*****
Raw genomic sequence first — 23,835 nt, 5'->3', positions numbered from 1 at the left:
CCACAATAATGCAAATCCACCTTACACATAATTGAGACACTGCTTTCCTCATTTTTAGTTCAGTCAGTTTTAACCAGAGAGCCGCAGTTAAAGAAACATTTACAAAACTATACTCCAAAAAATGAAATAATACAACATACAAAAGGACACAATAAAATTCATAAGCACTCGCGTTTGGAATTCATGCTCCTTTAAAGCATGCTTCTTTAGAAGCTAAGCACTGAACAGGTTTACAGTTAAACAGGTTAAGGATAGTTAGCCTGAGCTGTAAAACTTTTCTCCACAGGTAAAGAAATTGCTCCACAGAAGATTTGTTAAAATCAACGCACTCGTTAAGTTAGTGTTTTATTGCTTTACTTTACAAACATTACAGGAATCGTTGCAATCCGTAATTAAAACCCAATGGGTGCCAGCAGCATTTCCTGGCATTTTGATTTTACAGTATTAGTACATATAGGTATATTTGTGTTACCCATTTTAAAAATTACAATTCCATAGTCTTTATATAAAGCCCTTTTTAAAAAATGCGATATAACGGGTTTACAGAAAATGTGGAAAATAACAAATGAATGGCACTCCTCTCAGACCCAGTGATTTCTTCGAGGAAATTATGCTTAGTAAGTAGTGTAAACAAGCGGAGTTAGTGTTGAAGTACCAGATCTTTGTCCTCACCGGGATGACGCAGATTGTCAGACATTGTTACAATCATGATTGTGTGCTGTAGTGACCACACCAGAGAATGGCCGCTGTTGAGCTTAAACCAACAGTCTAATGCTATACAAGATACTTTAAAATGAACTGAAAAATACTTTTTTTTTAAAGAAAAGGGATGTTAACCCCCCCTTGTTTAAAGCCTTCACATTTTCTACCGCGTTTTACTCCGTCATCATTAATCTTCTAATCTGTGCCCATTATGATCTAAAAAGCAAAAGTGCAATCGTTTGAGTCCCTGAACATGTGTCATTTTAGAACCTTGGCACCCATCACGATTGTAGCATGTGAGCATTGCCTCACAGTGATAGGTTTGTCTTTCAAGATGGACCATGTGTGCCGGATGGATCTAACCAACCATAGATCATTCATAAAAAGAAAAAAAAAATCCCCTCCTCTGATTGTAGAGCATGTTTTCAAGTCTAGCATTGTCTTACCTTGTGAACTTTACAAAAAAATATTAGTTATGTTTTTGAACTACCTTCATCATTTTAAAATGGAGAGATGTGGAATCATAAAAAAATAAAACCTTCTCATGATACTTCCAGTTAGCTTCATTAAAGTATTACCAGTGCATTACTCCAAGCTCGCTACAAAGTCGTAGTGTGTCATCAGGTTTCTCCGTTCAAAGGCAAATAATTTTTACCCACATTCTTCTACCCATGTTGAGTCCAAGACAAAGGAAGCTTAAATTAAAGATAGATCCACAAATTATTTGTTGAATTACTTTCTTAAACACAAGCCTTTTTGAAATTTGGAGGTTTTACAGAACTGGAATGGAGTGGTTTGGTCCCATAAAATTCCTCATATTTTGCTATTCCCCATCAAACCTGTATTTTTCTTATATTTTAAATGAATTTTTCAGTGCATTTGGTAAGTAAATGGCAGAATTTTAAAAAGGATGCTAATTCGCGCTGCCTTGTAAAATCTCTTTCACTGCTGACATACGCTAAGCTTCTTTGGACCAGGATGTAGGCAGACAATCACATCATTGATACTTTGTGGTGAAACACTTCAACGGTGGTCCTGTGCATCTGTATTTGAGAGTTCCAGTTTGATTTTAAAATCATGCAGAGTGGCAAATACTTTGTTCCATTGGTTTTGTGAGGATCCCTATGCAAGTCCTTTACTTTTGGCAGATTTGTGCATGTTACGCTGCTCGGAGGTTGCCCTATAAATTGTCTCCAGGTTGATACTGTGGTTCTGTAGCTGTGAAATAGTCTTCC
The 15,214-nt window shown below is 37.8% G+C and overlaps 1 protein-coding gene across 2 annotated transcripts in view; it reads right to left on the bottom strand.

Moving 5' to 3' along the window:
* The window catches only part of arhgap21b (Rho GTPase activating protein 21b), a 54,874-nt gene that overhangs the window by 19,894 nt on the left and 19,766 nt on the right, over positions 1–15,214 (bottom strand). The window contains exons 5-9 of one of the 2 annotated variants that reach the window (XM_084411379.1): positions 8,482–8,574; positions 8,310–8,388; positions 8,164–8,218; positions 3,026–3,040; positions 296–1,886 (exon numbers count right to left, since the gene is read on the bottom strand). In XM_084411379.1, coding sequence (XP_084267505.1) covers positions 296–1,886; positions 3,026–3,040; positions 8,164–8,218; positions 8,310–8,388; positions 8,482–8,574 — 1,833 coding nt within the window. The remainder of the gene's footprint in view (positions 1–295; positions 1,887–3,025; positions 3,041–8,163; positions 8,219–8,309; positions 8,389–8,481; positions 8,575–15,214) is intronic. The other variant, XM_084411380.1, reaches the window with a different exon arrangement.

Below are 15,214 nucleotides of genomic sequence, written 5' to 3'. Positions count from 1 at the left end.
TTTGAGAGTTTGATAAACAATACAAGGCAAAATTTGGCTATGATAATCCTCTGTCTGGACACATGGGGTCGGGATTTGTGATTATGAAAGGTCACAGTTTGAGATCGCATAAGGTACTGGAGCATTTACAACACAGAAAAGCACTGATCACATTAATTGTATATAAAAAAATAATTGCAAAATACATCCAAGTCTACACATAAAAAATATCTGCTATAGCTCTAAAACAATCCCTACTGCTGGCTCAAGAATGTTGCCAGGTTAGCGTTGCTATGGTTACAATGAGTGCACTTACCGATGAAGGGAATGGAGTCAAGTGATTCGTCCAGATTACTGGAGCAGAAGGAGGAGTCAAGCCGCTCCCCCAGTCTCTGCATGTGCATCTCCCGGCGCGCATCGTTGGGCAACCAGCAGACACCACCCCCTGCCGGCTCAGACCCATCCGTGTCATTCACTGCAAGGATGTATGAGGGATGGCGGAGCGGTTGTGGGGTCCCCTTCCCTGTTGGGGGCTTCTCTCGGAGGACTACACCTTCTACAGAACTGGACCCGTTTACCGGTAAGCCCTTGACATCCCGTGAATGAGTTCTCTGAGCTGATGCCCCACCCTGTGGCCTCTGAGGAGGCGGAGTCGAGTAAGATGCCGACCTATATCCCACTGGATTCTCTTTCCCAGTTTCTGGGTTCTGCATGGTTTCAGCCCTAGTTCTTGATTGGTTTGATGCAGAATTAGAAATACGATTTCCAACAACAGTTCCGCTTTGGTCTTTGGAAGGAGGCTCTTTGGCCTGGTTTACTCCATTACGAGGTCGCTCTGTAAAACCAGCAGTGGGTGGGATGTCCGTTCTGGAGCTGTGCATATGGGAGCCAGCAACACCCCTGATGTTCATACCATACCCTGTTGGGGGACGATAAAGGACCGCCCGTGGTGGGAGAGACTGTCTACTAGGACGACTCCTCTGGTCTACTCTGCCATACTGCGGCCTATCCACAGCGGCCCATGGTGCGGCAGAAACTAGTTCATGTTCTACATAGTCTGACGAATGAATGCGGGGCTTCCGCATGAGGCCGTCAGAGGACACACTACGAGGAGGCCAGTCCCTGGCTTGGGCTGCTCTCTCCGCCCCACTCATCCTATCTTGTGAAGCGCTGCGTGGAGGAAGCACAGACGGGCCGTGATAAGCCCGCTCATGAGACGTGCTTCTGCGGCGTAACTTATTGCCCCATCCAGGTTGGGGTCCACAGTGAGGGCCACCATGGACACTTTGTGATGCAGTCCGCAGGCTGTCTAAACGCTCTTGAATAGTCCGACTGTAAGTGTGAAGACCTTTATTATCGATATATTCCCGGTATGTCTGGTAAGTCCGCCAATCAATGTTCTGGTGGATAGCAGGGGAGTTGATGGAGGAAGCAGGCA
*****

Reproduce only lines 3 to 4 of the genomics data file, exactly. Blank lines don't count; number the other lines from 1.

The 15,214-nt window shown below is 37.8% G+C and overlaps 1 protein-coding gene across 2 annotated transcripts in view; it reads right to left on the bottom strand.

Moving 5' to 3' along the window: